Publications by authors named "Sabiha Caglayan"

4 Publications

  • Page 1 of 1

Ethical and Cultural Issues in Transplantation: The Views and Attitudes of Nurses.

Saudi J Kidney Dis Transpl 2020 Sep-Oct;31(5):1042-1050

Department of Nursing Training and Development, Medipol Mega University Hospital, Istanbul, Turkey.

Organ transplantation is lifesaving for individuals with end-stage organ failure. However, many people are still waiting for organ transplantation due to religious beliefs and the perspectives of society. Many studies on organ donation have shown that the knowledge levels and attitudes of nurses have an important effect on organ donation rates. The aim of this study was to evaluate the views and attitudes of nurses about ethical and cultural issues related to transplantation. This descriptive study was conducted on 220 nurses who worked in a university hospital in Istanbul, Turkey. Data were collected using a questionnaire form included sociodemographic characteristics, ethical-cultural values, and knowledge levels about transplantation of the participants. Descriptive statistics and Chi-square test were used for the analysis of data. The mean age of the participants was 24.8 ± 6.04 years. Sixty percent of the participants reported that a person with brain-death was the most ideal candidate for organ donation. Seventy-seven percent of them suggested that organ sale was the most common ethical problem in organ transplantation. Sixty-three percent reported that the patient awaiting transplantation for a long time had priority order for organ transplantation. Most of the nurses (91.0%) believed that organ transplantation was religiously and culturally appropriate; however, 67.7% of them reported that it was not considered appropriate by the society due to religious and cultural beliefs. Sixty-two percent of them suggested that the society believed that organ transplantation was unlawful (haram) religiously. Nurses generally had positive views and attitudes about organ transplantation.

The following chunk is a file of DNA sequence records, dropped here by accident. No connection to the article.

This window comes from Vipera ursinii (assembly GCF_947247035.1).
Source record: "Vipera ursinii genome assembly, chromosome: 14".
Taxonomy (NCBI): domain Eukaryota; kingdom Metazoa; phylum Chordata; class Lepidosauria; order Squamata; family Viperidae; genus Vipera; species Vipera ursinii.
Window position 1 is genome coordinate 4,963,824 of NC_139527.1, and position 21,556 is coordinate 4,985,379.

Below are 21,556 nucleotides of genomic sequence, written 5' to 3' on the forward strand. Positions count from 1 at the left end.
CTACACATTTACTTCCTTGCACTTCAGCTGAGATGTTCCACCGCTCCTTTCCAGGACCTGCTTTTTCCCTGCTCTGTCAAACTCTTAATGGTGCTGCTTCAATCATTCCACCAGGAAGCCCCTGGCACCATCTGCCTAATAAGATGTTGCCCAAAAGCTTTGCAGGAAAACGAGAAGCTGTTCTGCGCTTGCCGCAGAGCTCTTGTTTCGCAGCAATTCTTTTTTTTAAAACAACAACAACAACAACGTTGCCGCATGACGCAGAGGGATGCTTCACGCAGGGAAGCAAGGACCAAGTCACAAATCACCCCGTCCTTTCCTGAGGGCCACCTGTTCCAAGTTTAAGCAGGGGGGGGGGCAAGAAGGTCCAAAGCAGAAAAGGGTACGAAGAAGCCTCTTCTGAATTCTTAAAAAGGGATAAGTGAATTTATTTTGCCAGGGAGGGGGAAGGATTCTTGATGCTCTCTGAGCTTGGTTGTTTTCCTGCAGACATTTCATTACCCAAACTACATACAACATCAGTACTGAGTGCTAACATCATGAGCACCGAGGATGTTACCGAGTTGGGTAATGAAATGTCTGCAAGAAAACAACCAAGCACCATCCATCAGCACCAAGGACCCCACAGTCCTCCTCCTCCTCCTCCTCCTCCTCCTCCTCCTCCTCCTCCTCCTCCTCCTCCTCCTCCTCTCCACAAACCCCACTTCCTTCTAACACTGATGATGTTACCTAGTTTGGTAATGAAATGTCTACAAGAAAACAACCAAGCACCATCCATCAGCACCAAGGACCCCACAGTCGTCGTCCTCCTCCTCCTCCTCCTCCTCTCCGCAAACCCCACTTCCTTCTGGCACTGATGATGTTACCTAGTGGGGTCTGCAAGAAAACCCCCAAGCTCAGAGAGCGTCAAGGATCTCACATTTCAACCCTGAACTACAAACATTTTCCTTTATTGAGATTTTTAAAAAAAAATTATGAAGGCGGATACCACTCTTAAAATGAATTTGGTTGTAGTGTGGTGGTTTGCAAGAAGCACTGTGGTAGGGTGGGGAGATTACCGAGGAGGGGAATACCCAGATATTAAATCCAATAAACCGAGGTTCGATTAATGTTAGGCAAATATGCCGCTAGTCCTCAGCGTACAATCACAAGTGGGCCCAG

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http://dx.doi.org/10.4103/1319-2442.301169DOI Listing
November 2020

Transcutaneous bilirubin levels of newborn infants performed abdominal massage: A randomized controlled trial.

J Spec Pediatr Nurs 2019 Apr 28;24(2):e12237. Epub 2019 Feb 28.

Department of Neonatology, Medipol University Hospital, Istanbul, Turkey.

Purpose: This study was designed as a randomized controlled trial to determine the effect of abdominal massage on bilirubin levels of newborn infants.

Design And Methods: The sample group consisted of 90 newborn infants (experimental group: 44; control group: 46) who were followed in a university hospital after birth between March and August 2017. The data were collected using an Information Form, Observation Form, and Transcutaneous Bilirubin Level Meter. Bilirubin levels were measured 1 hr after the first breastfeeding in both groups. The abdominal massage was performed for 5 min in each session, was continued in three sessions per day; was completed in totally six sessions for 2 days in infants in the experimental group. The second bilirubin measurements were repeated at the 48th hour after the birth and bilirubin levels were compared in two groups. The Student t test was used to evaluate the normally distributed data and the Mann-Whitney U test was used to carry out statistics in nonnormal distribution of quantitative data.

Results: The bilirubin levels of the groups (experimental group: 1.06 ± 0.92; control group: 1.01 ± 0.98) were statistically similar before abdominal massage, t(88) = 0.25, p = 0.803. The difference of the bilirubin levels was compared in the groups before and after abdominal massage. The increase of bilirubin levels in the experimental group (1.96 ± 1.69 mg/dl) was statistically significantly lower compared with the control group (2.80 ± 2.30 mg/dl), t(88) = -1.974, p = 0.048.